07 May Misrepresentation may be waived despite the death of parents
Question: Under the U. S. Immigration laws a waiver of misrepresentation may be granted if the applicant has a parent, spouse, son or daughter who is a U. S. citizen or lawful permanent resident. What happen if the U.S. citizen parent or any of the qualifying relatives die?
Answer: Beforehand, the Board of Immigration Appeals interpreted this provision to be the “son of living U.S. citizen. This interpretation of the law was overruled on May 19, 2010 when the Ninth Circuit Court of Appeals of the United States in Rolando Manapa Federiso vs. Eric H. Holder, Jr., Attorney General decided that the plain meaning of “son of a U.S. citizen” in the waiver statute in the Immigration and Nationality Act to mean “son of U.S. citizen even after the death of the U. S. citizen parent.
Question: What is the significance of the above decision for those who committed a misrepresentation of material fact such as entering the U.S. as single but actually married in securing a waiver?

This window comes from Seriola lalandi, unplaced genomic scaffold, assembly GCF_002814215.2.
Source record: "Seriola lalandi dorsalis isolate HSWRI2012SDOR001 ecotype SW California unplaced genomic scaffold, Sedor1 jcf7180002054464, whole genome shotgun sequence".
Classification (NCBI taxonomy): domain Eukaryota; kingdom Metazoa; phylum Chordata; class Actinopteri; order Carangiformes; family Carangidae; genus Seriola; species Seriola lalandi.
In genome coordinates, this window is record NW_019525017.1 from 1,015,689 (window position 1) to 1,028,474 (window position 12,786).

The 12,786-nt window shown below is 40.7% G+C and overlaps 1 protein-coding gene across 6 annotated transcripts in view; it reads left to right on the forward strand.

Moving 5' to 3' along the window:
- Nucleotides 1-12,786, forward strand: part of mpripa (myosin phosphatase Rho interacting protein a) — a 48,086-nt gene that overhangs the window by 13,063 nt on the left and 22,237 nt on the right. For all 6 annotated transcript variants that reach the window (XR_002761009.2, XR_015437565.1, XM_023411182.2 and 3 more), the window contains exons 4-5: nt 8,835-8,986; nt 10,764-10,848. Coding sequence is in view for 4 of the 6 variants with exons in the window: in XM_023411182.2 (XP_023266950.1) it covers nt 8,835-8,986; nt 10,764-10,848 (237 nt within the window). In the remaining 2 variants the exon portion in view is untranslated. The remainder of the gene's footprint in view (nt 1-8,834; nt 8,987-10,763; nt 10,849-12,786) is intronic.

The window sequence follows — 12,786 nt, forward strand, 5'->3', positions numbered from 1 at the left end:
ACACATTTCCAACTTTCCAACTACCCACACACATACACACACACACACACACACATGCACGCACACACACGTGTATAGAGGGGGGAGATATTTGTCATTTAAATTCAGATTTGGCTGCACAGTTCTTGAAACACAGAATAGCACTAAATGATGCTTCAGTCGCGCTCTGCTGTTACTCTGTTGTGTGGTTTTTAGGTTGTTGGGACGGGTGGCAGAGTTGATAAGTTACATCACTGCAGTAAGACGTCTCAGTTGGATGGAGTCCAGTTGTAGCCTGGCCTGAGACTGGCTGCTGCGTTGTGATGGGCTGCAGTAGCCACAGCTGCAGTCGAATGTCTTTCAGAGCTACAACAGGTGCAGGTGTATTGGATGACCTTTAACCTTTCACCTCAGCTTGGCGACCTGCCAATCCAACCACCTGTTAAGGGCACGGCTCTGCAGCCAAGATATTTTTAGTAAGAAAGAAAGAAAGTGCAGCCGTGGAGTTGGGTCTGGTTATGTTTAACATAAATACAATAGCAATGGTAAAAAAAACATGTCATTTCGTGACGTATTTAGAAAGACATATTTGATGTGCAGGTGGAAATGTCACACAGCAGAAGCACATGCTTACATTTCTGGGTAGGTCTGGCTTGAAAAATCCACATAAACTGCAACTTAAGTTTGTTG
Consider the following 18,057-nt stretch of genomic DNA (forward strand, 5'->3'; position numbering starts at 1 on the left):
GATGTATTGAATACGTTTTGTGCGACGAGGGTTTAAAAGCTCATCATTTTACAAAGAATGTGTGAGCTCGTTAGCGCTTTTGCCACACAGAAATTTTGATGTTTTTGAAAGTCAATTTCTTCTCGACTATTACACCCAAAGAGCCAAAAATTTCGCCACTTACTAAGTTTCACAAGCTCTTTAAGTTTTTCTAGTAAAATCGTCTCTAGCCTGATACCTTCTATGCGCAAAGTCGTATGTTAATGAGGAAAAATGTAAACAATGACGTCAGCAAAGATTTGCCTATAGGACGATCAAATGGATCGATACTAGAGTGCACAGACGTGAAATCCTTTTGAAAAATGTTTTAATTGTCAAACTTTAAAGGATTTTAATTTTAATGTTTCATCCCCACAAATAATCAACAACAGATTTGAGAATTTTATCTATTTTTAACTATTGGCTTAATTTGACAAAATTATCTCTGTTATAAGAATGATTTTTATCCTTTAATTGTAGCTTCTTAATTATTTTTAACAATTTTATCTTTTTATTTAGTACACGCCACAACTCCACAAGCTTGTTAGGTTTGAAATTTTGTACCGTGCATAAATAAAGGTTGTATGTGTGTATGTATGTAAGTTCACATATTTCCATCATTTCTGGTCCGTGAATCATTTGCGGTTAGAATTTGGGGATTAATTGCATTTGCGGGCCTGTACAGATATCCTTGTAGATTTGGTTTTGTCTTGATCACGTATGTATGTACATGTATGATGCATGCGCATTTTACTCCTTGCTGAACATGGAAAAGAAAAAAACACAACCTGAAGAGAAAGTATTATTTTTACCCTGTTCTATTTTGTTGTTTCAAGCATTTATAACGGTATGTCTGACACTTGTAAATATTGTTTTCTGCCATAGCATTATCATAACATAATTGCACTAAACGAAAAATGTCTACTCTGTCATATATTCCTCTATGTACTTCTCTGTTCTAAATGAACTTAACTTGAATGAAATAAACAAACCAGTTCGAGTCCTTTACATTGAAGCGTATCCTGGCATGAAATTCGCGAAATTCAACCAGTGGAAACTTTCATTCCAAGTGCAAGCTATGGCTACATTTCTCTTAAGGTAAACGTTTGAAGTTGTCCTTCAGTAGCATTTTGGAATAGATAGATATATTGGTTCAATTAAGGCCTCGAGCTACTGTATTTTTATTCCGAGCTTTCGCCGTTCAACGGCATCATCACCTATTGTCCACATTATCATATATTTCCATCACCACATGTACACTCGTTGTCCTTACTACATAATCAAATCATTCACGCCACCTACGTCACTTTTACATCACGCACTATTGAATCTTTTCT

Answer: The court decision created a lot of opportunities for those who need a qualifying relative to seek a waiver of misrepresentation but could not do so before because their qualifying U.S. citizen parents already died. This decision will allow those who committed a misrepresentation of material fact in securing an immigrant visa to continue to seek a waiver even if their U.S. citizen parent died.
Question: What is an example of the waiver of misrepresentation request?
Answer: For example, Allan was petitioned by Mama, his mother in 1981 as single son of a Lawful Permanent Resident. Mama became a U.S. citizen in 1986. Allan had a secret marriage in 1987. Allan was interviewed in 1988 under F-2B as single son of a Lawful Permanent Resident. He did not disclose his marriage and was able to get an immigrant visa and entered the United States. The USCIS discovered this when he filed for naturalization. He was placed in Removal Proceedings in 1995. Before his case goes to trial, his mother died. Under these circumstances the Immigration Judge may still grant him a waiver of misrepresentation of material fact in obtaining an immigrant visa even if his qualifying relative, Mama his mother, already died. This example is based on the court ruling in the above case.